As such, every observation that volunteers contribute is a result of collaboration between Adventure Scientists and their partners. For example, volunteer cyclists record not only the roadkill with its location, time, and date, but at the request of Montana transportation, also the road conditions, the weather, notable topographic features, and any existing infrastructure. They also record any live animals they pass. “One way that those types of observation can be helpful,” says Martin, “is if [the volunteers] were to see a group of antelope congregated at a fence…it could indicate that the fence is acting as a successful barrier.”
Volunteers also collect control data, recording all the same observations as their other reports, but at designated intervals rather than at carcass locations. This way, partners can compare the conditions at vehicle-wildlife collision sites to conditions elsewhere on the roads. This could help reveal contextual patterns at collision “hotspots.” Roadkill may be concentrated, for example, where waterways get close to the road.
Dowling and her team also consulted quantitative biologists and the existing literature to decide how fast, long, and often their volunteers should ride. Volunteers have to ride during a ten-day reporting window each season and commit ahead of time to riding a section of road from a pre-approved list. Without these parameters, data would tend to clump around convenient or popular areas (spatial bias) during weekends and periods of nice weather (temporal bias). With the parameters, however, the project avoids these two most common pitfalls of citizen science.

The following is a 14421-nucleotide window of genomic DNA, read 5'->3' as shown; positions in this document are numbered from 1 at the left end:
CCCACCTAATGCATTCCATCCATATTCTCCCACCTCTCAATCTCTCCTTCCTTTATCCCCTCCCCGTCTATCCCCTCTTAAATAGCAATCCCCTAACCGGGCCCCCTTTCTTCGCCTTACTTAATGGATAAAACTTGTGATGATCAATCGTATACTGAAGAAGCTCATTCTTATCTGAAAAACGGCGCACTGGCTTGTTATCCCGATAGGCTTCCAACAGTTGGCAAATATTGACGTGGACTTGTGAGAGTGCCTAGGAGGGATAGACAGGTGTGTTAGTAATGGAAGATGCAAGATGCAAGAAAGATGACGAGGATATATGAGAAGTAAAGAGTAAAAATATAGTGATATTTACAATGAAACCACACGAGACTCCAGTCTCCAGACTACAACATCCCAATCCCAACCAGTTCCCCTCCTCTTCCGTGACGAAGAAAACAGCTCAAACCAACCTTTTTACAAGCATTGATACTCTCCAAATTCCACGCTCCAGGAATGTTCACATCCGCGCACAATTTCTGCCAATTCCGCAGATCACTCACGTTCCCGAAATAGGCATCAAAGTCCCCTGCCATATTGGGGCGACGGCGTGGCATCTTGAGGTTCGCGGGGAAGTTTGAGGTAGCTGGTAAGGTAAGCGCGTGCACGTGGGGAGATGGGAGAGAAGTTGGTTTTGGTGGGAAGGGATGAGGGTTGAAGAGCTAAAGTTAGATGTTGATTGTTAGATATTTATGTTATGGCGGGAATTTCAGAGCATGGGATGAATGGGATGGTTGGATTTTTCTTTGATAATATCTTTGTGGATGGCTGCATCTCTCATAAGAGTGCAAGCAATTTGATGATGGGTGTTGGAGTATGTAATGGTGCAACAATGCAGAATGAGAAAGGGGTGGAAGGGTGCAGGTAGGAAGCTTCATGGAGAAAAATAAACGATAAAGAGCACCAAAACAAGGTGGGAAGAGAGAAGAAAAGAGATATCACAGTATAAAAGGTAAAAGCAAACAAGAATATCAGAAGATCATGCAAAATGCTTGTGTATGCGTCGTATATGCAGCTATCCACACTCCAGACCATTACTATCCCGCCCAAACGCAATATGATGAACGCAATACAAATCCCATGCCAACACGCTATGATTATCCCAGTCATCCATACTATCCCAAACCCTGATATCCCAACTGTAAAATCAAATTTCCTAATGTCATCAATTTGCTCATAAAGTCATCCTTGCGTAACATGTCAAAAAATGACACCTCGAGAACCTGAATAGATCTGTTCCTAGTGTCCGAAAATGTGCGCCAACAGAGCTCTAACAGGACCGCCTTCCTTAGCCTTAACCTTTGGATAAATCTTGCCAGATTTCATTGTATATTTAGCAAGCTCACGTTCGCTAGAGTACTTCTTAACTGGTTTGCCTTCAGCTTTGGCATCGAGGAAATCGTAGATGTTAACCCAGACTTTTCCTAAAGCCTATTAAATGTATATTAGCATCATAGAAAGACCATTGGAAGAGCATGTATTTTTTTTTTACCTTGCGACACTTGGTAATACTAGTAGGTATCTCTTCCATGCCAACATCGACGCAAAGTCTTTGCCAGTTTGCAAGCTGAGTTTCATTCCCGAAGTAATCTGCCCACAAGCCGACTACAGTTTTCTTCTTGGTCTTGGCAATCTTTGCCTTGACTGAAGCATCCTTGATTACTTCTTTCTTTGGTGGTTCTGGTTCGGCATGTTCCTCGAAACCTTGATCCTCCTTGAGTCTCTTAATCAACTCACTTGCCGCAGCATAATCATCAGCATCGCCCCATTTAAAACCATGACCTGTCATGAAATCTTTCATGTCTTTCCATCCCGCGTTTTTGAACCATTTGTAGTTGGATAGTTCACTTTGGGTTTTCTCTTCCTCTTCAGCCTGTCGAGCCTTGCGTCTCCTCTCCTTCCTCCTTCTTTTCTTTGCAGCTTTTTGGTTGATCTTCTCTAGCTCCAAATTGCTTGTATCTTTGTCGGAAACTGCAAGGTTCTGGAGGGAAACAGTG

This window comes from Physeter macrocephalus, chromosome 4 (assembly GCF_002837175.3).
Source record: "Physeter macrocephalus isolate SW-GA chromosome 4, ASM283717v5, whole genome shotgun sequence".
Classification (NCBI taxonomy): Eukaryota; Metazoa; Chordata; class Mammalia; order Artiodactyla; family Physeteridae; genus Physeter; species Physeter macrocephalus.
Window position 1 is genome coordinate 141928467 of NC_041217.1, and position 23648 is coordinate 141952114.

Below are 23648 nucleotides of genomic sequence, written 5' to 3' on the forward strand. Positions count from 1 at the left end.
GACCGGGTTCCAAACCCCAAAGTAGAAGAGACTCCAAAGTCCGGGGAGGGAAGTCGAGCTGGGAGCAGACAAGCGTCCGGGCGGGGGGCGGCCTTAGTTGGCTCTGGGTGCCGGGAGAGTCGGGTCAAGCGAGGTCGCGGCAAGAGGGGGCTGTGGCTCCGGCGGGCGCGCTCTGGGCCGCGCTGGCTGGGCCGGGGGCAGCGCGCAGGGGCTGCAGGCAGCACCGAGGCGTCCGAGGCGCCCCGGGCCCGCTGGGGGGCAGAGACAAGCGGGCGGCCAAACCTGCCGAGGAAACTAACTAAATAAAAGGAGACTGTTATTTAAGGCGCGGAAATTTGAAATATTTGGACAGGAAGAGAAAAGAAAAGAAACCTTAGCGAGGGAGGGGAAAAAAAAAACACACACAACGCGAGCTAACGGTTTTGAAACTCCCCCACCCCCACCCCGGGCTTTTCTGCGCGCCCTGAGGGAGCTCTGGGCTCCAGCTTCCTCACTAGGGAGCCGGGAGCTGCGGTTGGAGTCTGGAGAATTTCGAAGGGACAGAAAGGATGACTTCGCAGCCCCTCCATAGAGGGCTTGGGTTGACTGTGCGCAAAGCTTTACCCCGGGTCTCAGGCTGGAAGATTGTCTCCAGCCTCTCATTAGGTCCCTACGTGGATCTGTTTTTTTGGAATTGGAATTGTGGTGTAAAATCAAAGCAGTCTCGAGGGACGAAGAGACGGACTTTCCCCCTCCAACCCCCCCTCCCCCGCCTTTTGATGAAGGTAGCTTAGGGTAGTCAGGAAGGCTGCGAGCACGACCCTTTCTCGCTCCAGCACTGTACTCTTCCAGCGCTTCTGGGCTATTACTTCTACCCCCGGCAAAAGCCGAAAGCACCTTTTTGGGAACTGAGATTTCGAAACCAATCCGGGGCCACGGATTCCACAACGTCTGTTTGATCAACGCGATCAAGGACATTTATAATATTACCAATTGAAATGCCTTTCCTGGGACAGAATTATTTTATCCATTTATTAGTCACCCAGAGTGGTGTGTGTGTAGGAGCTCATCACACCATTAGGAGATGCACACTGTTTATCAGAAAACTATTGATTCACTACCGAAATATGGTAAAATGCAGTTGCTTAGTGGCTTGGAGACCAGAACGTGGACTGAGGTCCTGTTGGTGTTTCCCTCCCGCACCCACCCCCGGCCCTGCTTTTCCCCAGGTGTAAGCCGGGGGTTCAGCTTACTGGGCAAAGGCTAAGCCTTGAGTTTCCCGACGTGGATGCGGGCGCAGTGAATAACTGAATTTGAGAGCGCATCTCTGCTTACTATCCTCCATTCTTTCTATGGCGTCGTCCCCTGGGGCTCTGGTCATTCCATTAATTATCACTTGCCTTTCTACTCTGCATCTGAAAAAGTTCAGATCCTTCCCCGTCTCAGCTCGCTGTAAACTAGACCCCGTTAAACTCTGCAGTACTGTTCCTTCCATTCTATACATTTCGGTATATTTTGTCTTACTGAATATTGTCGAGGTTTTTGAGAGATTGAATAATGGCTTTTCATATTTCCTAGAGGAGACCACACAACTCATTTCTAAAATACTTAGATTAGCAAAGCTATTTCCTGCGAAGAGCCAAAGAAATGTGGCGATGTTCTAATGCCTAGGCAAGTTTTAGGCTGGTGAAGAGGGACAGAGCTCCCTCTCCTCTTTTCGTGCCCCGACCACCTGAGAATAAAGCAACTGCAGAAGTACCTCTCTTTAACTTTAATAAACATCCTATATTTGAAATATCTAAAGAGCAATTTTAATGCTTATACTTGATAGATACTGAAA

As of February 2021, more than 100 volunteers had ridden a total of 6,712 miles of key Montana roads and made 3,368 observations. While the project is too young to draw solid conclusions from, Martin is hopeful that the information produced will help the transportation department improve road safety for people and animals. “It’s a new take on wildlife-vehicle collisions, a different way to think about it, a different way to collect data and make it real,” says Martin, “Who can’t get excited about that?”